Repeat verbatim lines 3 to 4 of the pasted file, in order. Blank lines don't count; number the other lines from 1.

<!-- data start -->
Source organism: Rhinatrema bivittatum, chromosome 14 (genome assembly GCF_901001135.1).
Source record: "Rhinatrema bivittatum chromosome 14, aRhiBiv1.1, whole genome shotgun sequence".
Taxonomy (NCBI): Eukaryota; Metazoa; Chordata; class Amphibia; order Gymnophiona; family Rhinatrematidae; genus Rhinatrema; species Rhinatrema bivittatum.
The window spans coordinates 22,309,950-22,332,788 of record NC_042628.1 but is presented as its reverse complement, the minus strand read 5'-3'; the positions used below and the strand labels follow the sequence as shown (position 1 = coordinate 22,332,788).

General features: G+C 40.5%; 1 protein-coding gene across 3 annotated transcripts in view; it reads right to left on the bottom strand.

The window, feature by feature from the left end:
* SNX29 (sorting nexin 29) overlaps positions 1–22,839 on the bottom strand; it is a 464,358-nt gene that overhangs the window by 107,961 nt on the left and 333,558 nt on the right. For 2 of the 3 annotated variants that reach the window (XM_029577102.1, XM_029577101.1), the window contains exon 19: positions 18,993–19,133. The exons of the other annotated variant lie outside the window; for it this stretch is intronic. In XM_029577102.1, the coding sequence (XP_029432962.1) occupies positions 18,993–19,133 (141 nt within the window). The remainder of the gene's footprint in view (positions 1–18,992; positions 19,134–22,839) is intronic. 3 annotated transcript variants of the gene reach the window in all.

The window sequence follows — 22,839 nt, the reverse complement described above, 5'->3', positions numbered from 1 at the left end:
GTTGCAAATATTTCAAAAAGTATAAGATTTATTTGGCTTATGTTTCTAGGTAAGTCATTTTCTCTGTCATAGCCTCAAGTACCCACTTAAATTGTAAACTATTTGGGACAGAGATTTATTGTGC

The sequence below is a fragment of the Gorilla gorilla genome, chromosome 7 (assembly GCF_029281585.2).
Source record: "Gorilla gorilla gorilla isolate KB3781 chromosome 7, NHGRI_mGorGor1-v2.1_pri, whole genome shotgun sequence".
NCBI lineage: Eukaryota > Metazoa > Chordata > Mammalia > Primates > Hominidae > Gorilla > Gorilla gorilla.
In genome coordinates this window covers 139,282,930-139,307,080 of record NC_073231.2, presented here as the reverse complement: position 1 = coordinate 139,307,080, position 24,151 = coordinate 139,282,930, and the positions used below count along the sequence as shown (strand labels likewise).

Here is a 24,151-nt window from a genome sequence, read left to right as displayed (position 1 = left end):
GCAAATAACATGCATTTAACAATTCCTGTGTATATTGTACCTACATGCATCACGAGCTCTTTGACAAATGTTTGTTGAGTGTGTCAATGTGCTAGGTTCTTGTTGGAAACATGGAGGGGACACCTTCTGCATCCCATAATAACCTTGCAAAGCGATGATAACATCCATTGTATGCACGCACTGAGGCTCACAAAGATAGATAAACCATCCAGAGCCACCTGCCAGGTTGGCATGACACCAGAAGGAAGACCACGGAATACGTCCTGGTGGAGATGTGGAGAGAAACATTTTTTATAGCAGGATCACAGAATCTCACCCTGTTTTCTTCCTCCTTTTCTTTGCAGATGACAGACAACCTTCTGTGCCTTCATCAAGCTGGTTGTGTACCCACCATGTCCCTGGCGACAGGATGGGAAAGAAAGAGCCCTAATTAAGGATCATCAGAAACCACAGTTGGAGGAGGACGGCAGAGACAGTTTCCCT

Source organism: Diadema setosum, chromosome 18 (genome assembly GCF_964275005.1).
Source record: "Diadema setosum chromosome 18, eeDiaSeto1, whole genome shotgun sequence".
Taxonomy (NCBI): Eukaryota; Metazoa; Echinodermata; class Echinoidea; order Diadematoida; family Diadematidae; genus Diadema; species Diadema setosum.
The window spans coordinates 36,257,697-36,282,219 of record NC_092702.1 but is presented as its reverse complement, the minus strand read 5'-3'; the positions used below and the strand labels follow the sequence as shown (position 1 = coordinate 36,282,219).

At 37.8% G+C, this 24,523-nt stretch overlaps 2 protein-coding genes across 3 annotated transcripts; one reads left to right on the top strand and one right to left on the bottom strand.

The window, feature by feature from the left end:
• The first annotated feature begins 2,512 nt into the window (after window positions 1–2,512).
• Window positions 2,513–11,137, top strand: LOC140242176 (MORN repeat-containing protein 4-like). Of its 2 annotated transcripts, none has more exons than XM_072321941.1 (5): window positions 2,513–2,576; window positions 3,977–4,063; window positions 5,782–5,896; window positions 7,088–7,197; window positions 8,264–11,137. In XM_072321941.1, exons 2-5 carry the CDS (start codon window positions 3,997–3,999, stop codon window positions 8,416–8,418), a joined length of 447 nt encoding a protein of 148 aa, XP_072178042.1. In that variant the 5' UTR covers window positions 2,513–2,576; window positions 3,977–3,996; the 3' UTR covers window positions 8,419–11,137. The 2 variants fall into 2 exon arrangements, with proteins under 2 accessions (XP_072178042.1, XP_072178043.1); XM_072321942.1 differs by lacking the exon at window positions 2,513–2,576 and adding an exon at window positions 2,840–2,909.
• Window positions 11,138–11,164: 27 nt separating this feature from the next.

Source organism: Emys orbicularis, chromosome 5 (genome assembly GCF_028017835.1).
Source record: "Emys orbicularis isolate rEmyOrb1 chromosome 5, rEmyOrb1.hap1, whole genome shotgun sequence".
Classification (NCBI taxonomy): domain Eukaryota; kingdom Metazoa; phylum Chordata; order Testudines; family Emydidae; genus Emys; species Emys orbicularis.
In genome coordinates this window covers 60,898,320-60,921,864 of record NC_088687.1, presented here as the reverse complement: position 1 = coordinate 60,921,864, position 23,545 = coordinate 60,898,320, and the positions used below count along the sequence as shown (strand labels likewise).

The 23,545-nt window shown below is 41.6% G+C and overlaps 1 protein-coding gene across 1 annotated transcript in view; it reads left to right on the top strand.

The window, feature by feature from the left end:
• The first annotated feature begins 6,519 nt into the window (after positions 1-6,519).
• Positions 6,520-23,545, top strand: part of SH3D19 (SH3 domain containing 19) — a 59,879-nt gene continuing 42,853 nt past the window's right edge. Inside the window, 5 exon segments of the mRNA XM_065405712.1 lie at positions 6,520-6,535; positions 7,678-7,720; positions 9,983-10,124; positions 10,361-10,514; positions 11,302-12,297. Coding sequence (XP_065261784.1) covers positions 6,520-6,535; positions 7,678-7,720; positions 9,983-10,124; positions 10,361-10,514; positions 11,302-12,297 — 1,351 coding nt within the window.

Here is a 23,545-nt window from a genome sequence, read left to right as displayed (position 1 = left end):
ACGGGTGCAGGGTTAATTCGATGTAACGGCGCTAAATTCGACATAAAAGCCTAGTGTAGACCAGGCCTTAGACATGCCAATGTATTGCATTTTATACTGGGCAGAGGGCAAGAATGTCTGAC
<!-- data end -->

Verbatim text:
Taxonomy (NCBI): Eukaryota; Metazoa; Chordata; class Amphibia; order Gymnophiona; family Rhinatrematidae; genus Rhinatrema; species Rhinatrema bivittatum.
The window spans coordinates 22,309,950-22,332,788 of record NC_042628.1 but is presented as its reverse complement, the minus strand read 5'-3'; the positions used below and the strand labels follow the sequence as shown (position 1 = coordinate 22,332,788).